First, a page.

It isn't often that having a Class Five runner is an event of note but Goal And Gold's participation in the first race at Happy Valley tonight will be just such an occasion and a reminder of how the character of racing here has altered.

Trainer John Size is probably in the habit of having dinner during the first race on a Wednesday night and will have to make the appropriate adjustments, because Goal And Gold will be his first runner in the cellar grade since December 2010.

And John Moore's victory with Invictus on the weekend was a laughing matter when the trainer admitted he was usually having his lunch when the Class Fives were run.

So there you have the two most successful trainers of recent seasons - Moore the leading money winner and Size the champion trainer of winners in seven of his 11 seasons - and neither is much of a participant in the lowest grade.

In Moore's case, it has been a conscious aim to stack the higher classes with tried horses and take aim at the big money, and no-one could suggest that has been anything but a success. He has piled up Group races and stake money from the richer classes, at the expense of less lucrative tilts at Class Five, where Invictus was his only winner in the grade this term - and his five starts his only runners as well - and he has had just one Class Five win each of the last two completed seasons.

Size showed himself to be adept at turning around Class Five horses in his early years but has barely had a Class Five horse in recent times, his record showing one win from nine runners since September 2010.

It's the end of the programme that belongs to the yards battling it out to get to their performance benchmarks: Andy Leung Ting-wah provided more Class Five runners last season than Size has in five seasons.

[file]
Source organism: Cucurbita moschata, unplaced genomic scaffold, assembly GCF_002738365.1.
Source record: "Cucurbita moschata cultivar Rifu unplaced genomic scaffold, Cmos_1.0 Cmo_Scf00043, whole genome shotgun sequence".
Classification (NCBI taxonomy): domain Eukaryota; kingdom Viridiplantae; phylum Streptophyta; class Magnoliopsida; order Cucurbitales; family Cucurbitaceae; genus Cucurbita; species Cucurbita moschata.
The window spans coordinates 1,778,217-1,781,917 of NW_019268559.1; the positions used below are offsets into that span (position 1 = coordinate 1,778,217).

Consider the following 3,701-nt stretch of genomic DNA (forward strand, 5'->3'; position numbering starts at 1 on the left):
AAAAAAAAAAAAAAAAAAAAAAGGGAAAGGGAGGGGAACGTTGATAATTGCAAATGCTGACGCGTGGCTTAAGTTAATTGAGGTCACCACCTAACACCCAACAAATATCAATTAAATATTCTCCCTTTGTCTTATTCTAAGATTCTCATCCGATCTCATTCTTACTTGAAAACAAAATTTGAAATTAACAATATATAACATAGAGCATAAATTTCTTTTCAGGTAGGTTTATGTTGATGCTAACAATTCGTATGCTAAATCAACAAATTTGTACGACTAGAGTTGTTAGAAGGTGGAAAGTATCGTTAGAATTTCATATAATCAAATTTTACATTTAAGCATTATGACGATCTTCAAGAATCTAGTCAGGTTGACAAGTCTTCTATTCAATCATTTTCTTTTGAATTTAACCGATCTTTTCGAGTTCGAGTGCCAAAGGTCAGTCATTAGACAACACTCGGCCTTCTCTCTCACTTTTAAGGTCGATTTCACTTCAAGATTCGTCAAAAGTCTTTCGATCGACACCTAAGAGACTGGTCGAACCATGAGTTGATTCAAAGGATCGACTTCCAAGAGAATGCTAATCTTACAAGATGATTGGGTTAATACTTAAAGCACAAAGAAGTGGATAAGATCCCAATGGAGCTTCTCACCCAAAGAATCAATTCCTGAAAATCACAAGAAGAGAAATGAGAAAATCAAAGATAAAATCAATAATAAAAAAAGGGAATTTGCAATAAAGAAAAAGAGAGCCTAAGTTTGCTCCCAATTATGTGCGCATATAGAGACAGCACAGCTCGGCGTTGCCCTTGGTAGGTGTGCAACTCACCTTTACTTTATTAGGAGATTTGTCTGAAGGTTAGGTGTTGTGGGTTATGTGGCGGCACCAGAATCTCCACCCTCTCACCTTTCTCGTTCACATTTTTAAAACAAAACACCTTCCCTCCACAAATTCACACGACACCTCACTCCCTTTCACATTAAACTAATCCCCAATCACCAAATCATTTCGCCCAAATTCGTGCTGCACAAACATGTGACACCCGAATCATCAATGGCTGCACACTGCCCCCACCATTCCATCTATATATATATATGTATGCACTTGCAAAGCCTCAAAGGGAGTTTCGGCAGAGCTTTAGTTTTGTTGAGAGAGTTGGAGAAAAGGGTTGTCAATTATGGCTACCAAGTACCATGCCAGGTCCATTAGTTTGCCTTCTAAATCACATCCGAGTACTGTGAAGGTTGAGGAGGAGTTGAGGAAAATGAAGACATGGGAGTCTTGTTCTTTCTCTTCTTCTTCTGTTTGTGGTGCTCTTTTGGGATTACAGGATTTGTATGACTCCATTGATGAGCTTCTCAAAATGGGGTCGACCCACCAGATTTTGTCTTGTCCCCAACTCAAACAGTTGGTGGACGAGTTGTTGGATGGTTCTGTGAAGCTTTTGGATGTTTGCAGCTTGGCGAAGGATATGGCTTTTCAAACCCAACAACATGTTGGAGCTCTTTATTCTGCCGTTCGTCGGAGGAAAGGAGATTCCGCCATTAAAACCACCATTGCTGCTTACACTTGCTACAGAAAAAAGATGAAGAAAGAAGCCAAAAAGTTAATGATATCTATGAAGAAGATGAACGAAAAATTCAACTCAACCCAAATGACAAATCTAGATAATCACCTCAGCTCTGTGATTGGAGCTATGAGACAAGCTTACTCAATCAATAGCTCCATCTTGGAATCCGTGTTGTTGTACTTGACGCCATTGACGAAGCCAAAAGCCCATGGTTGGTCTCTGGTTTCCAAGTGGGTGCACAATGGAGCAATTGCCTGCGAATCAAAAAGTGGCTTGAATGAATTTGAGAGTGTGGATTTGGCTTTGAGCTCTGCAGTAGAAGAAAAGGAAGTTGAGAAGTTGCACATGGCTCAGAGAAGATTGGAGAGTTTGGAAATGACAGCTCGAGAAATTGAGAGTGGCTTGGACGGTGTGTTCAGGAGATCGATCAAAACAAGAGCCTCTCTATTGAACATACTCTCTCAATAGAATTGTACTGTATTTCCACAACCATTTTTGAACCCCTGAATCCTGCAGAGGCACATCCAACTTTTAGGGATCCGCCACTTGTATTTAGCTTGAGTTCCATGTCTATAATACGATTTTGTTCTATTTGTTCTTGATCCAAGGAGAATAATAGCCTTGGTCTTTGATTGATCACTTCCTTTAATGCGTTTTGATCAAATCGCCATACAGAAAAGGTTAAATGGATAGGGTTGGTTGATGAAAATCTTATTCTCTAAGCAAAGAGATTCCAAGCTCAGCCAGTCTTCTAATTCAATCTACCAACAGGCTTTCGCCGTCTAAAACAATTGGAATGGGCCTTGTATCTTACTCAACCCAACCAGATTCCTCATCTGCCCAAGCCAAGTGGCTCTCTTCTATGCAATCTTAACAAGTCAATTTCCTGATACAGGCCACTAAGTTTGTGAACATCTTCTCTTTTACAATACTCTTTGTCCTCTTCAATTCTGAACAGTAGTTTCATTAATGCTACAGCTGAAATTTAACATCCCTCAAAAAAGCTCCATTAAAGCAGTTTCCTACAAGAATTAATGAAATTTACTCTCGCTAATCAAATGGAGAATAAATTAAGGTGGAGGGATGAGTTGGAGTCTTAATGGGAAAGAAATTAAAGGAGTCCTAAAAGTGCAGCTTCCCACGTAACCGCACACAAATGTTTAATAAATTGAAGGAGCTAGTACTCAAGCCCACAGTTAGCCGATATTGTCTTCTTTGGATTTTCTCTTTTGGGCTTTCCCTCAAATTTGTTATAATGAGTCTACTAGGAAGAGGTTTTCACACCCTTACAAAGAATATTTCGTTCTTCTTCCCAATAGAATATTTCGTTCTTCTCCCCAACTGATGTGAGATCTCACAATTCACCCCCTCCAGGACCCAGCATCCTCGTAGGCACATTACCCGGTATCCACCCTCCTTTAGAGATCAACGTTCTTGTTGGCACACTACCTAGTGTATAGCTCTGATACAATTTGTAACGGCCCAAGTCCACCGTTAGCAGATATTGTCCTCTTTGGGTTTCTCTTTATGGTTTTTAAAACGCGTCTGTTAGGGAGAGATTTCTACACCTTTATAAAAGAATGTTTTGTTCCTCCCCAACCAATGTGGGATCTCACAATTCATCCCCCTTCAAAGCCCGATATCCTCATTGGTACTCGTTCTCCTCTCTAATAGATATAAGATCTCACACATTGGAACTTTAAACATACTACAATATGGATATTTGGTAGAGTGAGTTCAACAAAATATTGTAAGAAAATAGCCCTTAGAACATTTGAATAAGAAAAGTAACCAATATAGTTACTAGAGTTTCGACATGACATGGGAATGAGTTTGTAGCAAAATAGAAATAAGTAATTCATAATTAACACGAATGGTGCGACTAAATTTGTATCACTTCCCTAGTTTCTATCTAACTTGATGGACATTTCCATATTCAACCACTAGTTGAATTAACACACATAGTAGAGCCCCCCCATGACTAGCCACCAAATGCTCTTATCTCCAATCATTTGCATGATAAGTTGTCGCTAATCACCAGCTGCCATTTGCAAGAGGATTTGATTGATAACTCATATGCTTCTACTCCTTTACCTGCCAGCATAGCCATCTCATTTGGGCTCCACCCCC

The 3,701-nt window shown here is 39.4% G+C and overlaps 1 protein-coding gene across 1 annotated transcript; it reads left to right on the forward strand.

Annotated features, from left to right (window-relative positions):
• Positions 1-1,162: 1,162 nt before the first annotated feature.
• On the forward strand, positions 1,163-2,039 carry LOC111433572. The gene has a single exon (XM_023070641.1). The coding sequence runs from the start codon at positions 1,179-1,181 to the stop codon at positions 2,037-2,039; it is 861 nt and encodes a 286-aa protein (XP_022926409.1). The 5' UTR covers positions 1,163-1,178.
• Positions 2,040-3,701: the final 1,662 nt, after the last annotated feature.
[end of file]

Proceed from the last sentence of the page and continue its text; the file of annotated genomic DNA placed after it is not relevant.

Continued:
Of course, Goal And Gold has been a unique animal just getting to the wrong end of the handicap, since the handicapper generally credits the yard's runners with greater powers than they might actually possess. They are dropped reluctantly if at all, and it makes it tough for a slow one to even find himself in Class Five before retirement.

Woe betide Goal And Gold if he should actually win, since that will be the last time he sees the bottom grade.

While it is suggesting the obvious to say the more successful trainers have always done better in better races, and thus had fewer runners at the cheap end of town, it is still another pointer to how the game has changed and that top trainers want little to do with low-grade runners.

The undoubted skill in being a trainer who can set a moderate horse for a particular day in the lowest grade and allow the owner to get a result out of his horse with an astute bet was not lost on champion trainers of the past. It is now a dying art everywhere, even in Hong Kong, despite the fact that gambling remains the fluid that floats the boat here, however keenly anyone wants to promote the high-level aspects.